JSAPMDD led in organizing the assembly with co-convenors that included Economic Reforms (AER), Bantay Kita, EquityBD, Freedom from Debt Coalition (FDC), Indian Social Action Forum (INSAF), Koalisi Anti-Utang (KAU), Prakarsa Indonesia, Praxis India, Public Services International (PSI) Asia/Pacific, Monitoring Sustainability of Globalization (MSN), Tax Justice Network Australia, Revenue Watch, Rural Reconstruction Nepal (RRN), South Asian Alliance for Poverty Eradication (SAAPE), LDC Watch.
JSAPMDD held two workshops as part of the week-long activities of the Social Movements for an Alternative Asia and the Indonesian National Coalition against Neoliberalism and Imperialism/Gerak Lawan which were timed with the 9th Ministerial of the World Trade Organization in Bali, Indonesia. The Global Week of Action from December 1-6, 2013 brought together peoples' organizations and movements from different countries who highlighted the adverse impacts on people and communities, livelihoods and the environment of the corporate-ruled, free trade regime and resoundingly called for an end to the WTO. (See http://smaa.asia/action-plan-and-roadmap-to-bali and http://smaa.asia/endwto/gerak-lawan-social-movements-for-an-alternative-asia-will-take-to-the-street-on-the-opening-of-the-wtos-9th-ministerial-in-bali for more details)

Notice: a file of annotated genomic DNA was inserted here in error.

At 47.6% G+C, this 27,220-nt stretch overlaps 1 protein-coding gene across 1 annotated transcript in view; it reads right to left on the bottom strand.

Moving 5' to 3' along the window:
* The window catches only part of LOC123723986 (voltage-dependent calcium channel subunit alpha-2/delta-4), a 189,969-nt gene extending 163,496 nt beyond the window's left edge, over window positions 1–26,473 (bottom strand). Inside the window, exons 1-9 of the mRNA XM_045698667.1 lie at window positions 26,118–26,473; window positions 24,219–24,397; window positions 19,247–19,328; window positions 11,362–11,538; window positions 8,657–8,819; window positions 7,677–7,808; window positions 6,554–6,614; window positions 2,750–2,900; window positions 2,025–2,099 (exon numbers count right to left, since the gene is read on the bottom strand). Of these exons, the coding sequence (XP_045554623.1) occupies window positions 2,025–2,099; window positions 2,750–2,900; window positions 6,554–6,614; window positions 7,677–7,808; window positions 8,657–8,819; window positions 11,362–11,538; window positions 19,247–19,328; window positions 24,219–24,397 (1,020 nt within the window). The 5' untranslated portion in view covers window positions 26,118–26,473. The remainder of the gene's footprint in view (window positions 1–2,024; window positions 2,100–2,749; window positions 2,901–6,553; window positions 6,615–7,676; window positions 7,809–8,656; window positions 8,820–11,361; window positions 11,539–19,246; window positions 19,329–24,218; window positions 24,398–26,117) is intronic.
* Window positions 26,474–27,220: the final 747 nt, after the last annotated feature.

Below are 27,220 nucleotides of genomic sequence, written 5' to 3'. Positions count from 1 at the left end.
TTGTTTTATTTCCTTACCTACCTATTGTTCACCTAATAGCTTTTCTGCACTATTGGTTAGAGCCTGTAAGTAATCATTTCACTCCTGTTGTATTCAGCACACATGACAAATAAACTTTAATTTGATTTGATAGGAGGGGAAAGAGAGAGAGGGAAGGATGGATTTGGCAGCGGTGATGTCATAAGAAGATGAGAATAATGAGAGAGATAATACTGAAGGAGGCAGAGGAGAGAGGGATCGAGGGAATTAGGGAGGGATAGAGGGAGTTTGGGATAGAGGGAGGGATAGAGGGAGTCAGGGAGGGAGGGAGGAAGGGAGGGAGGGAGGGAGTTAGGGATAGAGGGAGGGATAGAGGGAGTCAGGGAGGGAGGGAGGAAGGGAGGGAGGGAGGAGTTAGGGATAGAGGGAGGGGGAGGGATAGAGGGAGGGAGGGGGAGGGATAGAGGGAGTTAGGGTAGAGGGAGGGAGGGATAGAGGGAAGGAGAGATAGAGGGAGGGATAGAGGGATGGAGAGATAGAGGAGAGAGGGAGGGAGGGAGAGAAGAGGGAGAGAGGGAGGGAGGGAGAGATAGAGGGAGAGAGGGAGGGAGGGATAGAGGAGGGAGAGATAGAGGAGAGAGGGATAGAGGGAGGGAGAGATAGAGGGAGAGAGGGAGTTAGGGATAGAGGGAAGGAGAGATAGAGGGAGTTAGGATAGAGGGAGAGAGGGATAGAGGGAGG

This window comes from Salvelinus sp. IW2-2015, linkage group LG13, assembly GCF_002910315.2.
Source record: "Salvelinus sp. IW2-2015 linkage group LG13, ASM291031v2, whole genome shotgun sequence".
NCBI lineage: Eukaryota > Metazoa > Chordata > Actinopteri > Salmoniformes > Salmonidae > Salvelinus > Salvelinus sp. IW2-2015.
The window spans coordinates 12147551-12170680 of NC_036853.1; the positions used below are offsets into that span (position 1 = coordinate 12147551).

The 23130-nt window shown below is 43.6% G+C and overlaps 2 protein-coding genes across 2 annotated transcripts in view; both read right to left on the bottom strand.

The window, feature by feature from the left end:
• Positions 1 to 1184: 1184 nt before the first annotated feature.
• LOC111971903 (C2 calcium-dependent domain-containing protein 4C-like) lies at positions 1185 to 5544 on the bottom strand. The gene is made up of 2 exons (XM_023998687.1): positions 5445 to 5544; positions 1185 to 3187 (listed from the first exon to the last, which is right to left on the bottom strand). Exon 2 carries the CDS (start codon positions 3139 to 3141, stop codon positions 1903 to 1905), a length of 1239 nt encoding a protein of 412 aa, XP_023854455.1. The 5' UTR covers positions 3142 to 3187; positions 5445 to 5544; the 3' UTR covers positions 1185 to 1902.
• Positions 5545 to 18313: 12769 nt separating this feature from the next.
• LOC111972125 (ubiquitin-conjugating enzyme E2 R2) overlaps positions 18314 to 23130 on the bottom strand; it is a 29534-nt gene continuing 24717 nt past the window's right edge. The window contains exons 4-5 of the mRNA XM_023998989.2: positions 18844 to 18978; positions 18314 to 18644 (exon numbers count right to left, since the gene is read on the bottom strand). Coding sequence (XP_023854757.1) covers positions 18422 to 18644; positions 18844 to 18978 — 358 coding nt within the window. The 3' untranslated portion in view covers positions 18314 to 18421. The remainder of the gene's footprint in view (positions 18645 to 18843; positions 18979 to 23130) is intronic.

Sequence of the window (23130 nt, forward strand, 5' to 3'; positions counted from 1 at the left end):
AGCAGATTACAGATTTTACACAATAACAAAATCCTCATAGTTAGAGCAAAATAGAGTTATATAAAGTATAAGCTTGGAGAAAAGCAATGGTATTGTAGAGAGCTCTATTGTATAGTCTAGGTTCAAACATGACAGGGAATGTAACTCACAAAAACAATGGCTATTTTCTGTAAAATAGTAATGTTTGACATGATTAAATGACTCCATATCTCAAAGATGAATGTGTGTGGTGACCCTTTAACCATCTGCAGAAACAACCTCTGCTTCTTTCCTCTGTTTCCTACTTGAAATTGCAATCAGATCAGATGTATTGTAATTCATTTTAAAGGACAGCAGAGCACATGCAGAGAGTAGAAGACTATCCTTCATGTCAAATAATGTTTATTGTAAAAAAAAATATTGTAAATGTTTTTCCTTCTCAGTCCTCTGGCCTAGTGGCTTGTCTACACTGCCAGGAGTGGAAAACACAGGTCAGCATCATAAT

The JSAPMDD-organized Forum on Trade and Climate Justice on December 5 made the the connections between trade and the climate crisis. It called attention to critical areas and issues for action and surfacing unities for coordinated advocacy and campaigning in the region.